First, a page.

In other words, Israel, the Jewish people, remain the people of God; they remain His treasured and holy people (Deuteronomy 26:18-19), waiting for the light of Messiah to fully shine upon them so that in turn, Messiah’s light might be shone throughout all humankind. As we are preparing to enter into the High Holidays, specifically Rosh Hashanah, may this year see the coronation of the true son of David and King of Israel, Yeshua our Messiah.

Shabbat Shalom

[i] Unless otherwise noted, all Scriptures are from the Tree of Life (TLV) Translation of the Bible. Copyright © 2015 by The Messianic Jewish Family Bible Society.

[ii] Rabbi Mark S. Kinzer, Postmissionary Messianic Judaism: Redefining Christian Engagement with the Jewish People, Grand Rapids: Brazos Press, 2005, p 220.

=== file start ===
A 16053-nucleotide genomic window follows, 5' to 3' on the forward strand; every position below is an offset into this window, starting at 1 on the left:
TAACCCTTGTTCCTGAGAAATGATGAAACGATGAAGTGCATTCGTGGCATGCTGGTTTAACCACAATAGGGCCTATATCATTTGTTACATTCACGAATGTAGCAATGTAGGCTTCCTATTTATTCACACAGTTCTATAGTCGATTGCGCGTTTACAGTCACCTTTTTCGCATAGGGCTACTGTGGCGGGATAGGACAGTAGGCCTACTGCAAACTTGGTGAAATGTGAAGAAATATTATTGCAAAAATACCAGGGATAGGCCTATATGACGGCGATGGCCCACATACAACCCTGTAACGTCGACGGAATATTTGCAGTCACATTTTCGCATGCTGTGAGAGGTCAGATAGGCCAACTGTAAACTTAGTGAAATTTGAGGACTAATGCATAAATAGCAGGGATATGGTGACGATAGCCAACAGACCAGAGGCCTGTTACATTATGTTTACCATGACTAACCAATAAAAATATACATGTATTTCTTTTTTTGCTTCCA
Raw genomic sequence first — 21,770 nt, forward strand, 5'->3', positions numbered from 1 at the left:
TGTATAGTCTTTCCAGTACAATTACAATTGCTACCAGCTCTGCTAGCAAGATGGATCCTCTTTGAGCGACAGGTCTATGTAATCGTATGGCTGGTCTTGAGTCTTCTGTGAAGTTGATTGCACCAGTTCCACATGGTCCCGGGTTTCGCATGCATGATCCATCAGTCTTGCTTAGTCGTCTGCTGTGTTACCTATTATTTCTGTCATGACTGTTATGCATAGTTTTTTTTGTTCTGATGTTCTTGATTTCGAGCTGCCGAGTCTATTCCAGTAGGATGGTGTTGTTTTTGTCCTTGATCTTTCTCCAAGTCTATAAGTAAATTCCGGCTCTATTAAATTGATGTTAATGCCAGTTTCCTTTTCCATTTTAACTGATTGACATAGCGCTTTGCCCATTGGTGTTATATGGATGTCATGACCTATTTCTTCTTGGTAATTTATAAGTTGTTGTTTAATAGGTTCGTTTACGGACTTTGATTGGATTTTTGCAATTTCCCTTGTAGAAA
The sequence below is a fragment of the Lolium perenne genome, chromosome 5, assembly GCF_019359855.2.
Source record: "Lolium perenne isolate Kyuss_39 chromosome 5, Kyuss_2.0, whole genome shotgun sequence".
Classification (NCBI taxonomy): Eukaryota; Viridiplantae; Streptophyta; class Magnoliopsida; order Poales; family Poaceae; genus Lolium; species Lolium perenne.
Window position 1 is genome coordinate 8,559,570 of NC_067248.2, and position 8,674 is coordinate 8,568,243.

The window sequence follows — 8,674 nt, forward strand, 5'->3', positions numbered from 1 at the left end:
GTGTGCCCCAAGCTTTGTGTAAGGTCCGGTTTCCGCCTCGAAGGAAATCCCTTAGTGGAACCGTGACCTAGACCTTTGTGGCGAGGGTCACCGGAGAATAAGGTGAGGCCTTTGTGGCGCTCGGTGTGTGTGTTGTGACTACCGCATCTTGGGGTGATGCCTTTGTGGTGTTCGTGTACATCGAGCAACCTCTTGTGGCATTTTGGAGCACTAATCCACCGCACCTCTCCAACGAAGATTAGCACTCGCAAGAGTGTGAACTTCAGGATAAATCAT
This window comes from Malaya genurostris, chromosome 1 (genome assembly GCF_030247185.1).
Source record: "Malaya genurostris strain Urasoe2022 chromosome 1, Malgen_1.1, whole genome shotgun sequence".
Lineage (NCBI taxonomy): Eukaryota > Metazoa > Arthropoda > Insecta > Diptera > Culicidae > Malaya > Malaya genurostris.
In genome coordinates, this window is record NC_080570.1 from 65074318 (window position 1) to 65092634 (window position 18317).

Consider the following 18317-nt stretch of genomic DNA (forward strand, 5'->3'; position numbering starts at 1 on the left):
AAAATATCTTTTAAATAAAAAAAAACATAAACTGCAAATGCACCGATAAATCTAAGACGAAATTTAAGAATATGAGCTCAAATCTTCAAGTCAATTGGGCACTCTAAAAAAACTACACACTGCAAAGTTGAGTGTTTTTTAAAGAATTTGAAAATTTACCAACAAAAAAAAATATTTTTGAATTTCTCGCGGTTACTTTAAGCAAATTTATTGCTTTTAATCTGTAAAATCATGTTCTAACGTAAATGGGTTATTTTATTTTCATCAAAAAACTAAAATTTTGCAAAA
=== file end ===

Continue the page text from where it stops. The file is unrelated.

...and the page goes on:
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Thought on Ki Teitzei

canstockphoto3712801This week’s parasha is Ki Teitzei, Deuteronomy 21:10 – 25:19.[i] It is the fifth of the Haftarot of Consolation, from Isaiah 54:1-55:5. In this haftarah we read an encouraging proclamation from HaShem to Israel,

Fear not, for you will not be ashamed. Nor cringe, for you will not be disgraced. For you will forget the shame of your youth, and you will remember the reproach of your widowhood no more. For your Maker is your husband—ADONAI-Tzva’ot is His Name—the Holy One of Israel is your Redeemer. He will be called God of all the earth. (Isaiah 54:4-5)

Turning to the parasha, we find the last group of laws given in Deuteronomy. These laws are “primarily concerned with private matters regarding individuals, their families and their neighbors, in contrast to the preceding group, which dealt with public officials and matters concerning the nation as a whole.”[ii] This is most encouraging in that it shows once again that HaShem is not only concerned with the larger communal matters but with the individual as well.